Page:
Going up: Forecast sees pricier gas, eventually

It feels wrong to use “silver lining” and “global pandemic” in the same sentence, though one slightly less terrible aspect of the terrible year that was 2020 is that gasoline prices have been, well, pretty low.

The party’s bound to end, but not for a while yet, according to industry analyst GasBuddy.com. The company on Jan. 5 issued its outlook for 2021, predicting a “sharp rally” in gas prices before the end of the year, with the national average rising as high as $3 a gallon as the economy climbs out of the wreckage of the COVID-19 pandemic.

So enjoy the cheap gas while it lasts — not that many of us are traveling. The fact that people haven’t driven nearly as much during the pandemic is a big reason in fact that gas is so cheap, as low as $1.76 for a gallon of regular in Brownsville as of Tuesday.

“As Americans stay home, demand drops and prices fall,” said Patrick DeHaan, GasBuddy senior petroleum analyst.

Low gas prices generally signal that something’s not right with the economy. So when prices get back to somewhere near pre-pandemic levels, motorists can rejoice that the economic picture is brightening, even if the pain at the pump is a bit more acute.

“I think it will progressively happen over the course of the year,” DeHaan said. “It’s just really contingent on how quickly we recover from COVID-19, but certainly looking at the details I would expect a rally in spring, but of course by the end of the year we should probably be well on track for a return to some sense of normal.”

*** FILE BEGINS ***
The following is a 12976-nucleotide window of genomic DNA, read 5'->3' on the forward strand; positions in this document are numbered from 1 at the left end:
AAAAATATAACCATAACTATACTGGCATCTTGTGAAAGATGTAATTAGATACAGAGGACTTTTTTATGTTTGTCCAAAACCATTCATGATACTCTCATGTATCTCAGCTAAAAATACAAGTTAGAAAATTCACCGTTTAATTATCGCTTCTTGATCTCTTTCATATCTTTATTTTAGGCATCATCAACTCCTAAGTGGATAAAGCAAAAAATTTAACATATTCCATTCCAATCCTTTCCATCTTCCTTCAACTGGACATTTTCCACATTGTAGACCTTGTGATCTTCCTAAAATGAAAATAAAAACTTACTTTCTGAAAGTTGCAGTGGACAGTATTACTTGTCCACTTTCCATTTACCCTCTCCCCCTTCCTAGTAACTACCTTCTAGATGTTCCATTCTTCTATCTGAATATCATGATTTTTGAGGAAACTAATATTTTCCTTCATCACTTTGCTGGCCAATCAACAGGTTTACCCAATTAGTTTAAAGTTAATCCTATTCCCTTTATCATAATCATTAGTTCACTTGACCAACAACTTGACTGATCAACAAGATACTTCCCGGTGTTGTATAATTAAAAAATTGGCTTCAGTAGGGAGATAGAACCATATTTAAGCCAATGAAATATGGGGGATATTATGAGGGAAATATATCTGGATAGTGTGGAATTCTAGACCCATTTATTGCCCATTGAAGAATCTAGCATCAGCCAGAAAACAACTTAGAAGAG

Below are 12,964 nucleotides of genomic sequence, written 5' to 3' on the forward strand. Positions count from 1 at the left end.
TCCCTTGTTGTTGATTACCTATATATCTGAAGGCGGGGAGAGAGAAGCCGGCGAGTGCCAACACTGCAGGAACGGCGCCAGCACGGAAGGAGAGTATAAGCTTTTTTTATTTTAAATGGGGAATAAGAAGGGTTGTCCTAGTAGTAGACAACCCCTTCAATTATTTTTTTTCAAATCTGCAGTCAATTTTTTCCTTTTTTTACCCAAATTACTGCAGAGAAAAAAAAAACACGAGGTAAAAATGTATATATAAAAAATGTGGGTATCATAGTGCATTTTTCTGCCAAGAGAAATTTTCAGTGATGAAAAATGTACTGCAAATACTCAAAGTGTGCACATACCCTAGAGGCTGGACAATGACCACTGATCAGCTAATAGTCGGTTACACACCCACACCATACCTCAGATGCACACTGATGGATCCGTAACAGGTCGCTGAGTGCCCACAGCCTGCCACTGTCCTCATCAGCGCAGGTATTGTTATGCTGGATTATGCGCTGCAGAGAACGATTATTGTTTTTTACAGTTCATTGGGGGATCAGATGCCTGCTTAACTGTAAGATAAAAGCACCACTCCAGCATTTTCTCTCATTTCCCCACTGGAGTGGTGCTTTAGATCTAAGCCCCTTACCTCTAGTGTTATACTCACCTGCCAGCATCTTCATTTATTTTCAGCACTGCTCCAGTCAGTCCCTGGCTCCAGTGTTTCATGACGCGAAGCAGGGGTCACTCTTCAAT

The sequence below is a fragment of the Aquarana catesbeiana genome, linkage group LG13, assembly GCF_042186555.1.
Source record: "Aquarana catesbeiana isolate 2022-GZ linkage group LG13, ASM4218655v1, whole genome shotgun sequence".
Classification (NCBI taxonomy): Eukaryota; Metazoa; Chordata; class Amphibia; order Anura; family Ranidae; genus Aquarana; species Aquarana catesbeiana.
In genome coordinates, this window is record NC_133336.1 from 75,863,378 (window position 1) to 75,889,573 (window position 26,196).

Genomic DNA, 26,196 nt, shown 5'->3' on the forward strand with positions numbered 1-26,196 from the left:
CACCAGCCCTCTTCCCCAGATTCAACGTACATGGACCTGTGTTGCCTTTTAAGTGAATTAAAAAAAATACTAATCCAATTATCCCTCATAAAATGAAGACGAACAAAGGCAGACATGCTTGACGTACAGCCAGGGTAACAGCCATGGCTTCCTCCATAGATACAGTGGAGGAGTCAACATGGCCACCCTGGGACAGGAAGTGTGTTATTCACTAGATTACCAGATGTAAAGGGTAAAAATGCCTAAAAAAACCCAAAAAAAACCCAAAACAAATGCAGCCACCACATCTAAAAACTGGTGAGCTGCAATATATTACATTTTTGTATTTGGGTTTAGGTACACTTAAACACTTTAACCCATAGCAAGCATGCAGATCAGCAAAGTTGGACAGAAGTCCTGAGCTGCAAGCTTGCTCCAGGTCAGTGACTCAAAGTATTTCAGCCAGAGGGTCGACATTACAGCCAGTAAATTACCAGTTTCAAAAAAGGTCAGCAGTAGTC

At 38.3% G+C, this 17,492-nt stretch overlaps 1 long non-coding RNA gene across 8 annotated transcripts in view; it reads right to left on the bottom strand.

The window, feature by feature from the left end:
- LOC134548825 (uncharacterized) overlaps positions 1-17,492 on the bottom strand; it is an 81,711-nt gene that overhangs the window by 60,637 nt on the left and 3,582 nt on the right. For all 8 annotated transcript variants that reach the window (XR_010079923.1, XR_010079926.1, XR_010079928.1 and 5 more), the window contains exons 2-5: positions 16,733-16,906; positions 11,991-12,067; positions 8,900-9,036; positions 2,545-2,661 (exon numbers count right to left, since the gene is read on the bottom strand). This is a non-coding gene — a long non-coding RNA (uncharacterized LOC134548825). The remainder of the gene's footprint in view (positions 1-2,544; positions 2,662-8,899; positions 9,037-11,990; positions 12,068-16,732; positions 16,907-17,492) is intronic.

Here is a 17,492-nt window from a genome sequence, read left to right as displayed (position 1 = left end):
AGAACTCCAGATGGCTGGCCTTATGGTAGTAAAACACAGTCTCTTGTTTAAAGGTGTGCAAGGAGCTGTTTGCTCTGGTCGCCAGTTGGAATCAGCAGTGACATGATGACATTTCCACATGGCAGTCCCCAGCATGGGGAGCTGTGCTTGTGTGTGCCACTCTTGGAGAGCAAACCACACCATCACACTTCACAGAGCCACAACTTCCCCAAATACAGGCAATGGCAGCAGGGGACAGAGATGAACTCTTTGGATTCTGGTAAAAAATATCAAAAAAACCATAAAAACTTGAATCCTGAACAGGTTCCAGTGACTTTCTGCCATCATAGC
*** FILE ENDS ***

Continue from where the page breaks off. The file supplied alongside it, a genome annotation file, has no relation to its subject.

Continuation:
GasBuddy’s 2021 Fuel Price Outlook also predicts that the nation’s yearly gasoline bill will rise to nearly $326 billion, an increase of $45 billion from last year, and that the average household will see its annual spending on gasoline rise to $1,670. While prices are likely to remain in the $2.00-per-gallon range for much of the country, $3.00-plus will be the new normal in 2021 for major cities in places like California and Hawaii. The same could happen in cities like New York, Chicago and Phoenix, said the report.

Closer to home, Dallas-Fort Worth and Houston this year aren’t likely to see average prices higher than $2.75 and $2.70 respectively, according to the forecast, which did not include projections for the Rio Grande Valley. Some good news, DeHaan said, is that that even when the economy recovers and makes gasoline more expensive, he’s “very optimistic” prices will remain well below record highs.

“There are a lot of wild cards in the year ahead, the two largest wild cards being COVID-19, and obviously we have a new administration coming into the White House and a dramatically different view on fossil fuels,” he said. “There could be some changes in the agenda that ultimately affect gas prices, maybe not in 2021 but down the road in 2022 if there are any policy changes.”